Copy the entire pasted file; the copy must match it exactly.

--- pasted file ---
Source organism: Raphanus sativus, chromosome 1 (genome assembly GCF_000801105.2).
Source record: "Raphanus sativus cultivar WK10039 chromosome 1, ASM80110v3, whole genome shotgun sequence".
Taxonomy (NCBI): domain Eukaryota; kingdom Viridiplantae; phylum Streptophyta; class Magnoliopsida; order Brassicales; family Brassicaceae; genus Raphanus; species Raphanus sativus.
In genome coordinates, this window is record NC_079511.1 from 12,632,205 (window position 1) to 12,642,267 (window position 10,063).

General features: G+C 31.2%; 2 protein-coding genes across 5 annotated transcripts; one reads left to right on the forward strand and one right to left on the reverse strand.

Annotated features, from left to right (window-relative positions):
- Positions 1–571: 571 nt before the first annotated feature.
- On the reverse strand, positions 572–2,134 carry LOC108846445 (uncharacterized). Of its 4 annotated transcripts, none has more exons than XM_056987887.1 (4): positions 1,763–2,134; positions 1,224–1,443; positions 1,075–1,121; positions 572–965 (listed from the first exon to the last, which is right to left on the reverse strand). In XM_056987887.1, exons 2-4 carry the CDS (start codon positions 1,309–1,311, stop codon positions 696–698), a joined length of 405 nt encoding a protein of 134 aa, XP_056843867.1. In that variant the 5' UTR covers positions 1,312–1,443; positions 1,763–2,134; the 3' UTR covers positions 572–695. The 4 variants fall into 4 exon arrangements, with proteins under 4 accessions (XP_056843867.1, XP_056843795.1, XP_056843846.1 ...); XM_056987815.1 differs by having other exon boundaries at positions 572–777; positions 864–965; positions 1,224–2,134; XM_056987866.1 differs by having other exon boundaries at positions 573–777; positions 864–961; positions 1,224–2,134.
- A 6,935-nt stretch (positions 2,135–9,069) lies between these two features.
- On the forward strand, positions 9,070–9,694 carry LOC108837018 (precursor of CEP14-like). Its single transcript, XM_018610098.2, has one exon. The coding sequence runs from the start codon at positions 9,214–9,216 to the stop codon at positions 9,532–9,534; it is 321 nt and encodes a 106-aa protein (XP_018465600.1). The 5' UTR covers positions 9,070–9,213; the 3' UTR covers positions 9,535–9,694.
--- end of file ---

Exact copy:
Source organism: Raphanus sativus, chromosome 1 (genome assembly GCF_000801105.2).
Source record: "Raphanus sativus cultivar WK10039 chromosome 1, ASM80110v3, whole genome shotgun sequence".
Taxonomy (NCBI): domain Eukaryota; kingdom Viridiplantae; phylum Streptophyta; class Magnoliopsida; order Brassicales; family Brassicaceae; genus Raphanus; species Raphanus sativus.
In genome coordinates, this window is record NC_079511.1 from 12,632,205 (window position 1) to 12,642,267 (window position 10,063).

General features: G+C 31.2%; 2 protein-coding genes across 5 annotated transcripts; one reads left to right on the forward strand and one right to left on the reverse strand.

Annotated features, from left to right (window-relative positions):
- Positions 1–571: 571 nt before the first annotated feature.
- On the reverse strand, positions 572–2,134 carry LOC108846445 (uncharacterized). Of its 4 annotated transcripts, none has more exons than XM_056987887.1 (4): positions 1,763–2,134; positions 1,224–1,443; positions 1,075–1,121; positions 572–965 (listed from the first exon to the last, which is right to left on the reverse strand). In XM_056987887.1, exons 2-4 carry the CDS (start codon positions 1,309–1,311, stop codon positions 696–698), a joined length of 405 nt encoding a protein of 134 aa, XP_056843867.1. In that variant the 5' UTR covers positions 1,312–1,443; positions 1,763–2,134; the 3' UTR covers positions 572–695. The 4 variants fall into 4 exon arrangements, with proteins under 4 accessions (XP_056843867.1, XP_056843795.1, XP_056843846.1 ...); XM_056987815.1 differs by having other exon boundaries at positions 572–777; positions 864–965; positions 1,224–2,134; XM_056987866.1 differs by having other exon boundaries at positions 573–777; positions 864–961; positions 1,224–2,134.
- A 6,935-nt stretch (positions 2,135–9,069) lies between these two features.
- On the forward strand, positions 9,070–9,694 carry LOC108837018 (precursor of CEP14-like). Its single transcript, XM_018610098.2, has one exon. The coding sequence runs from the start codon at positions 9,214–9,216 to the stop codon at positions 9,532–9,534; it is 321 nt and encodes a 106-aa protein (XP_018465600.1). The 5' UTR covers positions 9,070–9,213; the 3' UTR covers positions 9,535–9,694.